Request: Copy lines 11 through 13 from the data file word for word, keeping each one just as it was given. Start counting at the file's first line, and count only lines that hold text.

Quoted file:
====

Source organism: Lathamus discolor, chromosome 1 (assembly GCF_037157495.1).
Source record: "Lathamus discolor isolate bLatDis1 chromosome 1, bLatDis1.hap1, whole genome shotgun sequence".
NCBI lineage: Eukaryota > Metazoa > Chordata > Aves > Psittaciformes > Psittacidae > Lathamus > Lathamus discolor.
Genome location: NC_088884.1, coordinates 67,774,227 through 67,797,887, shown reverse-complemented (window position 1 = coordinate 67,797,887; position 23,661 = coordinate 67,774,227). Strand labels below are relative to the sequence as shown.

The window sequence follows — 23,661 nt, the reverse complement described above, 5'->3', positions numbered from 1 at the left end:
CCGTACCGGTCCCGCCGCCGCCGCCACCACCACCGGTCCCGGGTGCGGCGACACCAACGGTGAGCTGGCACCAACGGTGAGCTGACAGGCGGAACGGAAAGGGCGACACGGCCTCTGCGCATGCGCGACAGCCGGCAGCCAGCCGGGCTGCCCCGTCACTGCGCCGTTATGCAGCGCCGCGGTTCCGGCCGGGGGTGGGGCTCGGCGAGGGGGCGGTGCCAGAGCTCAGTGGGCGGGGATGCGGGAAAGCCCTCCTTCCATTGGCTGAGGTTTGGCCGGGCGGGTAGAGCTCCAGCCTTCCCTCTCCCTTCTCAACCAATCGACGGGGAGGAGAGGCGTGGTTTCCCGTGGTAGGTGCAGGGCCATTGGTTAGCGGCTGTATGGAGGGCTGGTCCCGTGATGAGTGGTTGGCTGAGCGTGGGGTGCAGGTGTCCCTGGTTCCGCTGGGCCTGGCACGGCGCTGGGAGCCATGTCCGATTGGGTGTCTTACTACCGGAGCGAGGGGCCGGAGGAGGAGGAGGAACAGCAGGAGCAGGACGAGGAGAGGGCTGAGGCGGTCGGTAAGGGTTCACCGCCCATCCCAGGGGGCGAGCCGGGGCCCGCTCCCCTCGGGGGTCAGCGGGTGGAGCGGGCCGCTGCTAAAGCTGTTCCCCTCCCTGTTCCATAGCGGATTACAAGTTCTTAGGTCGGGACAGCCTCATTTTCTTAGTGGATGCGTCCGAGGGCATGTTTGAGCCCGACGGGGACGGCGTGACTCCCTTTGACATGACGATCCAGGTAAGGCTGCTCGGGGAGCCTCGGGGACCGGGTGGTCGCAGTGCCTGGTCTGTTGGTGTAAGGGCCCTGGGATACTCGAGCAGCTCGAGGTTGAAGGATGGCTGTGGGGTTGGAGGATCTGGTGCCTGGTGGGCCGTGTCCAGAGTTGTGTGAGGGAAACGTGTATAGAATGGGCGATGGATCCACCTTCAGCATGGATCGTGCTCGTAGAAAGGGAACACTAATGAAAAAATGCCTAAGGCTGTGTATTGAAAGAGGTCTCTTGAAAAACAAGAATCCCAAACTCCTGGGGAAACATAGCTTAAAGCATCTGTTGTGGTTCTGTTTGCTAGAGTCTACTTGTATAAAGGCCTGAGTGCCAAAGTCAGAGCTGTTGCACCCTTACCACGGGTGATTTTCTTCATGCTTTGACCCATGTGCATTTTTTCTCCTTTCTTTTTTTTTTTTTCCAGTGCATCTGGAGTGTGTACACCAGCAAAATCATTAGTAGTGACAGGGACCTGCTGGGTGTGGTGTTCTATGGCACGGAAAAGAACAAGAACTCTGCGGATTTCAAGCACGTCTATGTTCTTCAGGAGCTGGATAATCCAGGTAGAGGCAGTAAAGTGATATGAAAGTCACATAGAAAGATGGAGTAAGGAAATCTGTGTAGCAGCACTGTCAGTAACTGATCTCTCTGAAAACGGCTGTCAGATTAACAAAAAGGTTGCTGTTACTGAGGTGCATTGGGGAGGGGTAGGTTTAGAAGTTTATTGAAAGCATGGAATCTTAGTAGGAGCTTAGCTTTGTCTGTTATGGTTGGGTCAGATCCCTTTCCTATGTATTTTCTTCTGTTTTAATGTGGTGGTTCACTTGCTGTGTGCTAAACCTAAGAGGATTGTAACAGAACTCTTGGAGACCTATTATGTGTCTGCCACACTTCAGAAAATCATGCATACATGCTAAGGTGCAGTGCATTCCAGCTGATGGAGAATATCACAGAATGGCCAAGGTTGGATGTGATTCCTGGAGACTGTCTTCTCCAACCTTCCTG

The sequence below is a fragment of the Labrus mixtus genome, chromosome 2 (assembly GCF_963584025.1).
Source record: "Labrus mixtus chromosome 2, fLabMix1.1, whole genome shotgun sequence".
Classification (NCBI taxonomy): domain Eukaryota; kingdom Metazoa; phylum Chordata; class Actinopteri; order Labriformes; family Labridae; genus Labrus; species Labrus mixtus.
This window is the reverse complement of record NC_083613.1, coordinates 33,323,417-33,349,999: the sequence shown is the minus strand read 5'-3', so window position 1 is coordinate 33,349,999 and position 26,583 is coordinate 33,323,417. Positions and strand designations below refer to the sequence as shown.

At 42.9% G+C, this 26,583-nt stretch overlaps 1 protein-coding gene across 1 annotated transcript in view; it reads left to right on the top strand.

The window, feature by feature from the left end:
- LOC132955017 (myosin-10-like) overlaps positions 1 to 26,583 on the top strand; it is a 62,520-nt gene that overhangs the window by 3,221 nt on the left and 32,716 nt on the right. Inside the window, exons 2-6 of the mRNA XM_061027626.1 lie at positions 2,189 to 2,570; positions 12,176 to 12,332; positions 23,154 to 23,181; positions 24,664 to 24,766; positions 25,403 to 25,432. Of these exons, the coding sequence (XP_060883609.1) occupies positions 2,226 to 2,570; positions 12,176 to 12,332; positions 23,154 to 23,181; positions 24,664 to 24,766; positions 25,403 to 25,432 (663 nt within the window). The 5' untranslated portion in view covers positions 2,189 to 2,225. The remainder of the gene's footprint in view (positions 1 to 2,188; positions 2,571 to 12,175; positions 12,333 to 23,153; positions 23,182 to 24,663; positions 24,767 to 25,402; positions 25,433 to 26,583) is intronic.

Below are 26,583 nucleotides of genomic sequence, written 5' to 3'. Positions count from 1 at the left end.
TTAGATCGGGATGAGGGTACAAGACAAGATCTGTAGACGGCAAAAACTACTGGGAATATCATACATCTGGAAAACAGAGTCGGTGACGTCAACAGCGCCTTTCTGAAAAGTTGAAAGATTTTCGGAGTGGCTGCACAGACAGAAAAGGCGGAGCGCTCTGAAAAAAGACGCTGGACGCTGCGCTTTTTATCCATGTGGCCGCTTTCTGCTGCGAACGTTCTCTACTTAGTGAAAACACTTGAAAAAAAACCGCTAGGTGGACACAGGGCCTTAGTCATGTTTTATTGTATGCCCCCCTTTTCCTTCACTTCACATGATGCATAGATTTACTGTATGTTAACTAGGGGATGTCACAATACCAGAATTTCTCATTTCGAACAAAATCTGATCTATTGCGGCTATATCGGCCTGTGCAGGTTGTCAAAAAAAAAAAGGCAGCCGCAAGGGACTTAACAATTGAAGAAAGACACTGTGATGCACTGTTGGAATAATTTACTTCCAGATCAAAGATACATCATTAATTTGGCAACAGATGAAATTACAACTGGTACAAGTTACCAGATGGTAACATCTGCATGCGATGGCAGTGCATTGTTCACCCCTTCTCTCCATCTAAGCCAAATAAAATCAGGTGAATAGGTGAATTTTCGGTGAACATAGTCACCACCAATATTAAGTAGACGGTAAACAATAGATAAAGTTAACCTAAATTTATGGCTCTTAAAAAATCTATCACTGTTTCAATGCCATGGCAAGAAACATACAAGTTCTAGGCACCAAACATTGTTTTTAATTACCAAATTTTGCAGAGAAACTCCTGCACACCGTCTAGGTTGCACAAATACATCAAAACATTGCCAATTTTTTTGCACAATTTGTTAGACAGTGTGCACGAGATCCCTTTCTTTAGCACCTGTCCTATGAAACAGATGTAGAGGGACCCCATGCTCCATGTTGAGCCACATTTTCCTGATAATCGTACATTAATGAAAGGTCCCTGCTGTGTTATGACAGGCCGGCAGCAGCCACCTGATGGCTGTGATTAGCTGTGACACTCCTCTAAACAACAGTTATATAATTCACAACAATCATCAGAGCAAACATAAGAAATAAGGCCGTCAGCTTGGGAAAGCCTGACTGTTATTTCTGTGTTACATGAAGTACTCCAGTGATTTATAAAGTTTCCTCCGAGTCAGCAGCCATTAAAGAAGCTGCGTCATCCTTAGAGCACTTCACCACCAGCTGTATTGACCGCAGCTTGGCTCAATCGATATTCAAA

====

At 42.9% G+C, this 26,583-nt stretch overlaps 1 protein-coding gene across 1 annotated transcript in view; it reads left to right on the top strand.

The window, feature by feature from the left end:
- LOC132955017 (myosin-10-like) overlaps positions 1 to 26,583 on the top strand; it is a 62,520-nt gene that overhangs the window by 3,221 nt on the left and 32,716 nt on the right. Inside the window, exons 2-6 of the mRNA XM_061027626.1 lie at positions 2,189 to 2,570; positions 12,176 to 12,332; positions 23,154 to 23,181; positions 24,664 to 24,766; positions 25,403 to 25,432. Of these exons, the coding sequence (XP_060883609.1) occupies positions 2,226 to 2,570; positions 12,176 to 12,332; positions 23,154 to 23,181; positions 24,664 to 24,766; positions 25,403 to 25,432 (663 nt within the window). The 5' untranslated portion in view covers positions 2,189 to 2,225. The remainder of the gene's footprint in view (positions 1 to 2,188; positions 2,571 to 12,175; positions 12,333 to 23,153; positions 23,182 to 24,663; positions 24,767 to 25,402; positions 25,433 to 26,583) is intronic.